Thursday, October 26, 2006
Jerome Teel is a graduate of Union University, where he received his JD, cum laude, from the Ole Miss School of Law. He is actively involved in his church, local charities, and youth sports.
He has always loved legal-suspense novels and is a political junkie. Jerome and his wife, Jennifer, have three children-Brittney, Trey, and Matthew-and reside in Tennessee, where he practices law and is at work on a new novel.
They seek ultimate power.
Nothing can stand in their way.
Ed Burke has waited a lifetime to become president of the United States. He's not about to let his nemesis, Mac Foster, stop him now...especially when he's sold his soul for the Oval Office.
Claudia Duval has lived a rough life. And finally, things have turned around for her after meeting the wealthy Hudson Kinney. But is all what is seems?
When a prominent citizen is murdered in Jackson, Tennessee, attorney Jake Reed doesn't want to know the truth. He just wants to get his client off. But as he investigates, he uncovers a sinister scheme. A scheme that would undermine the very democracy of America...and the freedom of the entire world.
Tuesday, October 24, 2006
Sunday, October 15, 2006
There is no love lost between Stephanie Walker and her father Marty. She can’t forgive him for divorcing her mother years ago to marry a country singer and then dropping out of their lives. So when Marty shows up on her doorstep, she figures he wants something. She’s right.
But her heart will not soften toward him, and she declines his request to come home with him to “watch his back”. Finding that he has stolen a piece of jewelry from her house, she relents and drives four hours away to Harrington Lodge. Planning to demand her necklace back, she is shocked when she walks into his room and discovers he has been murdered.
I’ve begun reading murder mysteries more steadily and I enjoyed the story line in this book. Artfully dropped clues continued to divert my attention and fool me. I guessed some things correctly here and there, but I never anticipated the turn it took at the very end. Warren paced the story well, and used the setting to enhance it even more. It’s an easy read in a simple, clear style. There were a few places I felt were a bit contrived, but all in all it’s a good mystery novel.
1. Where did you get the idea for your novel?
I was picking blackberries and while my hands were busy, my mind was wandering. And all of a sudden I had these characters in my head. As soon as I got to the house I wrote them down and started plotting their story. I usually have a notebook handy at all times, but not in the blackberry patch. I don't think writers can really explain where the idea comes from. Something I read or see will spark an idea. I keep a file of ideas, phrases, a snatch of dialogue. Sometimes it's just an idea, sometimes it's the beginning of a plot. There are a lot of things in the business of writing that can't be explained. Like the way we know how our characters look and their personalities. We can't tell someone how it happens. It's just there in our minds.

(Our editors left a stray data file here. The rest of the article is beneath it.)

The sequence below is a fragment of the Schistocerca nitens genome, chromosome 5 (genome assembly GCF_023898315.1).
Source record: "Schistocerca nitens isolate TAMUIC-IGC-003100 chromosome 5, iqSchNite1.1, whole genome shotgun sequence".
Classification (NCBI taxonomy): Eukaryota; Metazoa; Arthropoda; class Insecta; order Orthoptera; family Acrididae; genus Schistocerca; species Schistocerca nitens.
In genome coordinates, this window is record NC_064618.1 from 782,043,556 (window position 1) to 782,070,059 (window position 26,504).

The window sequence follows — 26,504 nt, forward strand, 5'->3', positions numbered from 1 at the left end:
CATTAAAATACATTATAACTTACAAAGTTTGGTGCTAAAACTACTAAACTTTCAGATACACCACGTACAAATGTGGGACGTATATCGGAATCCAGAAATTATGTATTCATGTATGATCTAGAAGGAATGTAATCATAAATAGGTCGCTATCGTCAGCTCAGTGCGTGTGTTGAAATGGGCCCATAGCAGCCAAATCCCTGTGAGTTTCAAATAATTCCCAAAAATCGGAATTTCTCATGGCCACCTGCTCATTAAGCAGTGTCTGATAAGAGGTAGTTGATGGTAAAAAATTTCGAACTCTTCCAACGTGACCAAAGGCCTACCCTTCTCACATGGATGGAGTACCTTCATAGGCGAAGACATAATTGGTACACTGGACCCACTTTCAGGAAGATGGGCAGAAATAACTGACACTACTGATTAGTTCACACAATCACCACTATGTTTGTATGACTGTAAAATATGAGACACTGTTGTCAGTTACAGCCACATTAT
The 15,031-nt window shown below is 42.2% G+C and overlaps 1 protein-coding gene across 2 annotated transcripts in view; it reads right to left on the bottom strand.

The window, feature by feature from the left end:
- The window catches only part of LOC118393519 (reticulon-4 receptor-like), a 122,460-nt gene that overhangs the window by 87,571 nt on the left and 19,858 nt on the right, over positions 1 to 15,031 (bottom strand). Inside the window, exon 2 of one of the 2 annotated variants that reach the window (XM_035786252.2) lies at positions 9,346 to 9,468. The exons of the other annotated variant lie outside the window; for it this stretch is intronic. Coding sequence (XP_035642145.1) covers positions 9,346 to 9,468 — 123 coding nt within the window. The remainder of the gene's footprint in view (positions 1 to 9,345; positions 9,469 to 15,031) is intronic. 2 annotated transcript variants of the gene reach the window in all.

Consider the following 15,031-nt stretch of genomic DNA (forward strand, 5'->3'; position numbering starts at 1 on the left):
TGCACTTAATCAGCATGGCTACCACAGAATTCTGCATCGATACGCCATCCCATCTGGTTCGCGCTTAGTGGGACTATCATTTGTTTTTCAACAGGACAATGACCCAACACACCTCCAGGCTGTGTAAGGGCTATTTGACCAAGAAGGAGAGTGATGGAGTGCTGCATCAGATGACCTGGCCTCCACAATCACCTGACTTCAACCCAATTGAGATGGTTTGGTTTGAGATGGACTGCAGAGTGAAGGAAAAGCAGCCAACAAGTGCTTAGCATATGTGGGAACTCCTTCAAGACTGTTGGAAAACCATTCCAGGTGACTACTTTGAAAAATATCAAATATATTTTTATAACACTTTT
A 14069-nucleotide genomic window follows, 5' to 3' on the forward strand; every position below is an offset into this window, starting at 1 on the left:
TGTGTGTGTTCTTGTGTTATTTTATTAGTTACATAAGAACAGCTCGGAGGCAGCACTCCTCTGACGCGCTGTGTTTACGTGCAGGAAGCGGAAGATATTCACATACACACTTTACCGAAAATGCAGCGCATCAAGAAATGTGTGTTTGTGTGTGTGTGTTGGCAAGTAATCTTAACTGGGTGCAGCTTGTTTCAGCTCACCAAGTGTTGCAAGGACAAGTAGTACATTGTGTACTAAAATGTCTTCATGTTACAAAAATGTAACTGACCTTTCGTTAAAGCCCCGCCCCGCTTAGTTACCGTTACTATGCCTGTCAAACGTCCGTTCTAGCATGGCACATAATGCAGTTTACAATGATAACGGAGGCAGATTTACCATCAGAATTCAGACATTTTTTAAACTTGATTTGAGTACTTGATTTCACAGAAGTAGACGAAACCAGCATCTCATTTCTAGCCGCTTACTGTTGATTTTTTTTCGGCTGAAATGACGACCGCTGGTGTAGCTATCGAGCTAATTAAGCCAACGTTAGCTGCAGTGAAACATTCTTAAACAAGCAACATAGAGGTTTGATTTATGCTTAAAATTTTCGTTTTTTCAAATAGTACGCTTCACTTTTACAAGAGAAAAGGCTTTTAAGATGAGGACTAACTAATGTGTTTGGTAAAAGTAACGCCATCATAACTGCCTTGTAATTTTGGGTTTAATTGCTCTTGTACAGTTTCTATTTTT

2. How did you get into the editing business? Do you think that helped you in your writing?
I helped start a writing group and we critiqued each others work. It turned out to be something that other people thought I had a gift for and Cheryl Hodde kept after me to start charging. Finally after years of editing for free, I set up my own business and found I really enjoyed it. Yes it has helped in my writing, because I have a whole shelf of books on editing. I've
studied them and applied what I learned to my client's manuscripts, and that has helped me see the mistakes in my own writing. Of course, my critique group still rips my work apart and I appreciate them.
3. Tell us how you weave your faith into your stories.
I don't like a message that seems to be pasted on, so I try to have my characters live their faith the way I live mine, a natural, normal part of my life. Very few of the Christians I know go around looking holy and talking pious. They are real people, and I try to make my characters seem real too. Faith should be a normal part of our lives, like breathing. Not something we spend a lot of time thinking about, like "I'm really full of faith here," but something that is a natural part of the way we live. Our charcters shouldn't be more holy or preachy than we are.
4. What's coming up next? Do you have another novel in the works?
I am trying to market the next book in this series. Kate, the young girl in The Gathering Storm is a single mother, and this will be her story. And I'm working on a cozy about five women in their sixties who act like me and talk like me, and of course they are wonderful, like me. I'm having a lot of fun with it.
Friday, October 13, 2006
Between Here and the past,
THERE LIES A PLACE...
a place of longing for what has been rather than hoping for what could be!
ABOUT THE AUTHOR:
Alison Strobel graduated with a degree in elementary education, and in the summer of 2000 she moved from Chicago to southern California where she taught elementary school for three years. It was in Orange County that she met her husband, Daniel Morrow, and the story developed for her first novel, Worlds Collide.
Violette Between is a poinant story of a true artist. When the love of Violette's life, Saul suddenly died, she died too. Then she meets Christian, who also is morning the loss of a loved one.
As Violette and Christian begin to feel something that they both thought was impossible. Tragedy strikes again. Christian finds Violette on the floor of his waiting room, that she had been painting to look like a New York rooftop restaurant.